"Estas cidades são boas para quem gosta de esportes."

Translation:These cities are good for those who enjoy sports.

July 7, 2013



what's wrong with saying "for those that like sports"? I know "quem" means "who" but in English we ofter flip "who" and "that"

July 25, 2013


Hey gpriddy! I always thought "who" was the correct way of saying it... but I think it could be because they are after the closest translation possible. There is a subtle difference in your suggestion (use of that vs. who) that could also be made in Portuguese, but it requires alterations:

"Estas cidades são boas para quem gosta de esportes."
-- These cities are good for those who like sports.

"Estas cidades são boas para aqueles que gostam de esportes"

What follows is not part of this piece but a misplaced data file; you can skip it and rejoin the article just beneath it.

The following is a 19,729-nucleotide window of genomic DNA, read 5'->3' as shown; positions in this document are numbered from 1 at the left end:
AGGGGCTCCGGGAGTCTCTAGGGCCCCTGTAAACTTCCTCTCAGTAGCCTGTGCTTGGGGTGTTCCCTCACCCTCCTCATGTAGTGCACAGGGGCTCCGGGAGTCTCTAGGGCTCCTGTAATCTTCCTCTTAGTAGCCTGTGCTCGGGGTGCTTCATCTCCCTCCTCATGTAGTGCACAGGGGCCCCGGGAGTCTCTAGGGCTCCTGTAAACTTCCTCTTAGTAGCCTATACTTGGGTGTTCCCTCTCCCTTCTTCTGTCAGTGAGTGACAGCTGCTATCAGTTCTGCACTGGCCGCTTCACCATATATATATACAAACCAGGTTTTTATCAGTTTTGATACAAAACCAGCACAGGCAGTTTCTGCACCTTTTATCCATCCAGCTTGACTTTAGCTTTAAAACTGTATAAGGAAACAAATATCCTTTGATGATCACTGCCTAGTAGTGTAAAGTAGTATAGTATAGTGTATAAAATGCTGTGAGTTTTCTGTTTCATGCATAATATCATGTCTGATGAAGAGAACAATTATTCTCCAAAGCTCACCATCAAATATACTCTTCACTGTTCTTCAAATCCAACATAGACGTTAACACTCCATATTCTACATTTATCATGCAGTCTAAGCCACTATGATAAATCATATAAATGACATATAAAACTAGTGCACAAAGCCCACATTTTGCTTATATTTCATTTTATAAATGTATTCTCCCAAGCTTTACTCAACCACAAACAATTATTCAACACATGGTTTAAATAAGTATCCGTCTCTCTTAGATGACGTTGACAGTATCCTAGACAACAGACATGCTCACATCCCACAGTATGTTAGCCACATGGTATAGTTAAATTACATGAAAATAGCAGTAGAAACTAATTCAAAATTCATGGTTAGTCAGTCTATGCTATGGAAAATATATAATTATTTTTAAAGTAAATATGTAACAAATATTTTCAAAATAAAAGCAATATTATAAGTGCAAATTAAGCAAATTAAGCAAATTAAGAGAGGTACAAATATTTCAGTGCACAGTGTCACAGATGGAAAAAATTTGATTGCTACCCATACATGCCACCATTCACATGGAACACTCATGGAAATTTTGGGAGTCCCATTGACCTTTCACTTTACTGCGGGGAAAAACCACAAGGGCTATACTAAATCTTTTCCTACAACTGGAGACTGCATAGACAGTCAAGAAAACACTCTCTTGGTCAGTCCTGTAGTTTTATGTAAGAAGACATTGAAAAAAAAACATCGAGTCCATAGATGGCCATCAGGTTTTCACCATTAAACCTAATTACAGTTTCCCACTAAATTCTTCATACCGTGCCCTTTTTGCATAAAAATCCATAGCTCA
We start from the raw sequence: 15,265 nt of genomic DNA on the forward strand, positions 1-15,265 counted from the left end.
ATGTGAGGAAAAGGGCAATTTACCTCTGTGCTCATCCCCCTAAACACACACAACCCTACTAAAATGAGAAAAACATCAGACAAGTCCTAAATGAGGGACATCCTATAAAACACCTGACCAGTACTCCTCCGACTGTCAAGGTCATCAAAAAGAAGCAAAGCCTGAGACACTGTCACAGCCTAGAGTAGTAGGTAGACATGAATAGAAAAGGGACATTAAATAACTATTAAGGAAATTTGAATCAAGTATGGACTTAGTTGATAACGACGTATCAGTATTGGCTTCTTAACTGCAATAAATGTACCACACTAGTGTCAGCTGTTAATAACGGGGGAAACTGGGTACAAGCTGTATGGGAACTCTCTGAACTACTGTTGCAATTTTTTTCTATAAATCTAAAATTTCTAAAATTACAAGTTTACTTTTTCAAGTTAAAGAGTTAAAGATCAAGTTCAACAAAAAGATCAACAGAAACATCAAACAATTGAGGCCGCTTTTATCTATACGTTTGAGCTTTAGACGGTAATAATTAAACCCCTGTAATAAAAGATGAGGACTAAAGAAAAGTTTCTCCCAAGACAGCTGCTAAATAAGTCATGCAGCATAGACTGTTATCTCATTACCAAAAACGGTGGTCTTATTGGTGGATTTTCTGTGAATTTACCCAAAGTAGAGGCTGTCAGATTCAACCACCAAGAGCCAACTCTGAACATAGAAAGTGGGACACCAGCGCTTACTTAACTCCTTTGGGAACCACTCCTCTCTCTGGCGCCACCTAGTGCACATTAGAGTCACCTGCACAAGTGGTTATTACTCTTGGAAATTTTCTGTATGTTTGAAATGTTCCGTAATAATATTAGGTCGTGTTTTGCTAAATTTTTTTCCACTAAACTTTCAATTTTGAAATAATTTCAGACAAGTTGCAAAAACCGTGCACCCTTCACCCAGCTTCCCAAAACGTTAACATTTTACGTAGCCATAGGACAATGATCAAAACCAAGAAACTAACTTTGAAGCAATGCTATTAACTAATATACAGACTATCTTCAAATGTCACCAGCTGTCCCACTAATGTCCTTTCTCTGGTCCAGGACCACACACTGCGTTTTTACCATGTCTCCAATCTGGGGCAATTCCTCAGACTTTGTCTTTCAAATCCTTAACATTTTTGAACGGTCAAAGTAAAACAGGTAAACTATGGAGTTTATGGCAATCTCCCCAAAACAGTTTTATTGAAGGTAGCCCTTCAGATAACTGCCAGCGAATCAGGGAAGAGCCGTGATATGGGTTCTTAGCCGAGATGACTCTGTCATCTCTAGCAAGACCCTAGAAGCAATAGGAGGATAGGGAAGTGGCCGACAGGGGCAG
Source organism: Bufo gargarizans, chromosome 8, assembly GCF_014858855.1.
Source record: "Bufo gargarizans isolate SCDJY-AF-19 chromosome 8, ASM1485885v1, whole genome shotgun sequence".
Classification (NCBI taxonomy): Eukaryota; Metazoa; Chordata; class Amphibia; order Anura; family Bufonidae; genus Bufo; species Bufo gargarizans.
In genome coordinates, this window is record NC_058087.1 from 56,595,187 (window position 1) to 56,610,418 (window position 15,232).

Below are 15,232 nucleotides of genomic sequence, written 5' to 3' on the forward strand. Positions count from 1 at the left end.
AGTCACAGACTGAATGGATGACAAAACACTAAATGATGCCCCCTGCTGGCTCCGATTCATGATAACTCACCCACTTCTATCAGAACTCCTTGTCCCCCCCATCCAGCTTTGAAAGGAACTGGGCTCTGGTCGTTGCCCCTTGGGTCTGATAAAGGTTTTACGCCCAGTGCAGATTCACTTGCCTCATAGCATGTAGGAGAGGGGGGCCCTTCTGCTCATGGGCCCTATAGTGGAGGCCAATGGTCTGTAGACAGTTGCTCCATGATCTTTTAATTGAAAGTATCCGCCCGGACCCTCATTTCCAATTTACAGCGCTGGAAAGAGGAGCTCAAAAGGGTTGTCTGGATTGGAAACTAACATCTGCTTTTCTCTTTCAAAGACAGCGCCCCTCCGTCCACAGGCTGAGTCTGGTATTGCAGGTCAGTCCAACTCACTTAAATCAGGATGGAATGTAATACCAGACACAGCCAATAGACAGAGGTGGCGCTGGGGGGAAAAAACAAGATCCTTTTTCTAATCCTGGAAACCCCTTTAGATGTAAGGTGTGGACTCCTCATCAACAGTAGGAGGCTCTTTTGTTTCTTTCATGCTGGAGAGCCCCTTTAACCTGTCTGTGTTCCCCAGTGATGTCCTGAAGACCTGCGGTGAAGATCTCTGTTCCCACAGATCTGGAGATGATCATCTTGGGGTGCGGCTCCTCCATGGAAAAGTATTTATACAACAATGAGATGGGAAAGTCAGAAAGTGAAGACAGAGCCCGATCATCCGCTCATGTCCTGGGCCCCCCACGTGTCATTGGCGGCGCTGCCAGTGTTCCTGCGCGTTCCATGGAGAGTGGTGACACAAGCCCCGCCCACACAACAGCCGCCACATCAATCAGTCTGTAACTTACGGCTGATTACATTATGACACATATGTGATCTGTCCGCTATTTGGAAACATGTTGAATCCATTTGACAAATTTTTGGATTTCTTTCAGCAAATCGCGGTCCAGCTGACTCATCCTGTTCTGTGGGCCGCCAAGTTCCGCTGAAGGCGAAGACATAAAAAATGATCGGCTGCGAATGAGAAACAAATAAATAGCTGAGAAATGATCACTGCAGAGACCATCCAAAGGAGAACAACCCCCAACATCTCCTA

-- These cities are good for those that like sports.

It's a possibility. =)

August 11, 2013


The flipping of the 'who' and 'that' is informal. Who is used when talking about people, that is used when talking about objects.

February 19, 2014


it's very common to flip them informally, but not considered correct formal English

March 2, 2014


The sentence could, correctly, reflect the singular original in, "...for anyone who likes sports."

July 7, 2013


Hi lesliewilman. It could be that for the word "anyone" to be accepted, the Portuguese sentence would need to use qualquer um / qualquer pessoa?

August 11, 2013


Isn't 'whom' used here?

September 8, 2013


No, whom is an object.

December 28, 2013


"These cities are good for those who enjoy sports." --would anyone actually say that in literal conversation? Seems like a bit much. Or did DuoL include this sentence for grammatical purposes only?

February 16, 2014


Tour guides and people introducing others to a city or journalists doing a feature on a city would very likely say that as part of their professional and personal lives.

Even lay people can say it too- for example, Europe in general is much better than America for those who like football

April 24, 2014
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